During the Civil War my great-great-grandfather James Lindsey and his brother Solomon served in the Civil War as privates in Company A, 73 Ohio Regt (Union). Their company took part in the siege of Atlanta. Here is a letter that Solomon wrote home:
Camp near Atlanta
August 13th 164 [1864, presumably]
I just read the letter I got from you. I was glad
to hear from you. The boys is as well As Could be
expected from the hardships we have indured. It
is the same old story Still Hamering Armery At the
City. We have laid A seage on it. And we have
got so Close to their works that we Can shoot from
our works to theirs. We Keep up A regular
Canonaiderr All the while. I was on picket the
other day or on the skirmish line rather. We Are
Close [to] each other And I got A good Shot At A
Johnie. I dont no wether I hit him or not, But I
no that he disipearded from site very soon. I
regret to say that we have lost two of our best
generals we had in this Army you no that generl
McFerson was killed And generl Hooker has gon to
the Army of the Potomack. We regret his loss to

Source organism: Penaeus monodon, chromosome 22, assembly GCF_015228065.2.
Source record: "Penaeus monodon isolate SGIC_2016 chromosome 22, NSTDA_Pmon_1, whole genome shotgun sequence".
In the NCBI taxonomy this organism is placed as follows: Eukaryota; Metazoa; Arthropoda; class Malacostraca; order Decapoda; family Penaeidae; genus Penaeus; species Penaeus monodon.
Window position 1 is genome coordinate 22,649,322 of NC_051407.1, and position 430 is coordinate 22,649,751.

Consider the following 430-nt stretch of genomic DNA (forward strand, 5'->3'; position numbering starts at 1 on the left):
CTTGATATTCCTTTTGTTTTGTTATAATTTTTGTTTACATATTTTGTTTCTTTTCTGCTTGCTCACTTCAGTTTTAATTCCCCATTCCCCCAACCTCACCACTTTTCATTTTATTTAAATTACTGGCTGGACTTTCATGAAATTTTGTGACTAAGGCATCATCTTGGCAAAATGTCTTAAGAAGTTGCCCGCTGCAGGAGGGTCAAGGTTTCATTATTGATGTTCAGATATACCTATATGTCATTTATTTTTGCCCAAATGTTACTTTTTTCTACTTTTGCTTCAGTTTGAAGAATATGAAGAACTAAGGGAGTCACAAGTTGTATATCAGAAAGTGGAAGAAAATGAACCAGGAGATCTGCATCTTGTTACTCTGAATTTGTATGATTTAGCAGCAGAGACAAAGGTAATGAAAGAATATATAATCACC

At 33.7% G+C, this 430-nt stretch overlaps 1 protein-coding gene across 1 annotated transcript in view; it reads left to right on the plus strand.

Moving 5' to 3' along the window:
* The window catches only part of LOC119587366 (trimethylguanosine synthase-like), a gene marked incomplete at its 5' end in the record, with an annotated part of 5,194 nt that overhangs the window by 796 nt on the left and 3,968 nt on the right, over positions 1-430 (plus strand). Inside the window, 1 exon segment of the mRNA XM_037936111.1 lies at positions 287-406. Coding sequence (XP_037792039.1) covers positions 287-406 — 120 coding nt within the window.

us but he will do good wherever he goes. Well
About that money if you stay At home just keep it
for me And if you have to go to the Army Again
leave it with mother So if I want Any She Can send
it to me for I don't no wether we will get paid
off or not. Well I must Close And get in my
breastworks for they Are shelling is prety smart.
Nomore At Preasant
On this memorial day my thoughts are with Max who served in WW II; Art who served in WW I; James, Solomon, and Jesse who served in the Civil War; Jacob and David who served in the War of 1812; and George who served in the Revolutionary War.
30 May 2010
Frederick William Ford was born in Boston to Timothy and Ann (Cowan) Ford just a month after the Great Boston Fire of 1872. He would have thought of himself as the oldest child in the family although that was technically not the case: before he was born both his older sisters died within 10 days of each other of diphtheria.
While a young child Fred's family moved to Chelsea where he grew up, and before age 20 he was employed as a bookkeeper. He met Ellen “Nellie” J. Mahoney, a native of Chelsea, and on 30 December 1894 they were married. Both the bride's and the groom's parents were native Irish. They eventually had 7 children: Alfred Joseph, b 5 Mar 1896; Arthur Stewart, b 3 Feb 1897; George Francis, b 15 Sep 1898; Marie A., b. 14 Nov 1900; Ethel, b 30 Apr 1902; Gertrude Elizabeth, b 14 Aug 1904; and Helen, b about 1906.
Tragedy struck the family within a year of the birth of their seventh child. Marie died 27 Aug 1906 after 3 days of convulsions caused by diphtheria, just 5 years old. Then, 7 Feb 1907, Fred's wife Nellie died of septicemia (possibly a complication of her daughter Helen's birth). Fred was now a single dad with 6 kids, sons age 11, 10, 9, and daughters age 5, 3, and 1.